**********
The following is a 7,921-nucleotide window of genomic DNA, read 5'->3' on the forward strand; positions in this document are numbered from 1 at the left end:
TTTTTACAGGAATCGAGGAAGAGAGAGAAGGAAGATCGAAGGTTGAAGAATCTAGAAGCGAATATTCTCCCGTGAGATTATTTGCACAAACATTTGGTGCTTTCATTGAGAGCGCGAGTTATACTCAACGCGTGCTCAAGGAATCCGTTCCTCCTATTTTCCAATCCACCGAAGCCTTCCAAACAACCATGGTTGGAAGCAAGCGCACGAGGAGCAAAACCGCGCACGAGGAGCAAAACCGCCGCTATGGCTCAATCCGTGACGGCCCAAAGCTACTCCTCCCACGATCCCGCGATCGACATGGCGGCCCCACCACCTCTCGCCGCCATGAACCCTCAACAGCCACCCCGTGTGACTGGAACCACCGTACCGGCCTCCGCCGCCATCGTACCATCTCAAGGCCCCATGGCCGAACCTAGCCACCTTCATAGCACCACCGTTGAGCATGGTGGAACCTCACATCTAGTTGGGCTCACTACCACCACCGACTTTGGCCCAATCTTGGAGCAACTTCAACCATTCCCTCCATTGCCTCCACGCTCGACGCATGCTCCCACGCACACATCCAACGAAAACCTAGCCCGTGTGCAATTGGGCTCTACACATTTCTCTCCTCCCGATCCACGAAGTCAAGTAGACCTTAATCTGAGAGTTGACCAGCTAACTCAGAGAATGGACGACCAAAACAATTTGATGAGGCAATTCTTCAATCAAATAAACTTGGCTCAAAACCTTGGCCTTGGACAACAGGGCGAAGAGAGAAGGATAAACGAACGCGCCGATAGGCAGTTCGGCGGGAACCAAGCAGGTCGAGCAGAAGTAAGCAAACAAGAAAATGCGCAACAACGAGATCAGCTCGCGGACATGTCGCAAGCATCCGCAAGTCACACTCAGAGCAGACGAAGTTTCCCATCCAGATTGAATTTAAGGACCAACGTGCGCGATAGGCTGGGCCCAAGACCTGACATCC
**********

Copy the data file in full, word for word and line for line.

The following is a 7,921-nucleotide window of genomic DNA, read 5'->3' on the forward strand; positions in this document are numbered from 1 at the left end:
TTTTTACAGGAATCGAGGAAGAGAGAGAAGGAAGATCGAAGGTTGAAGAATCTAGAAGCGAATATTCTCCCGTGAGATTATTTGCACAAACATTTGGTGCTTTCATTGAGAGCGCGAGTTATACTCAACGCGTGCTCAAGGAATCCGTTCCTCCTATTTTCCAATCCACCGAAGCCTTCCAAACAACCATGGTTGGAAGCAAGCGCACGAGGAGCAAAACCGCGCACGAGGAGCAAAACCGCCGCTATGGCTCAATCCGTGACGGCCCAAAGCTACTCCTCCCACGATCCCGCGATCGACATGGCGGCCCCACCACCTCTCGCCGCCATGAACCCTCAACAGCCACCCCGTGTGACTGGAACCACCGTACCGGCCTCCGCCGCCATCGTACCATCTCAAGGCCCCATGGCCGAACCTAGCCACCTTCATAGCACCACCGTTGAGCATGGTGGAACCTCACATCTAGTTGGGCTCACTACCACCACCGACTTTGGCCCAATCTTGGAGCAACTTCAACCATTCCCTCCATTGCCTCCACGCTCGACGCATGCTCCCACGCACACATCCAACGAAAACCTAGCCCGTGTGCAATTGGGCTCTACACATTTCTCTCCTCCCGATCCACGAAGTCAAGTAGACCTTAATCTGAGAGTTGACCAGCTAACTCAGAGAATGGACGACCAAAACAATTTGATGAGGCAATTCTTCAATCAAATAAACTTGGCTCAAAACCTTGGCCTTGGACAACAGGGCGAAGAGAGAAGGATAAACGAACGCGCCGATAGGCAGTTCGGCGGGAACCAAGCAGGTCGAGCAGAAGTAAGCAAACAAGAAAATGCGCAACAACGAGATCAGCTCGCGGACATGTCGCAAGCATCCGCAAGTCACACTCAGAGCAGACGAAGTTTCCCATCCAGATTGAATTTAAGGACCAACGTGCGCGATAGGCTGGGCCCAAGACCTGACATCC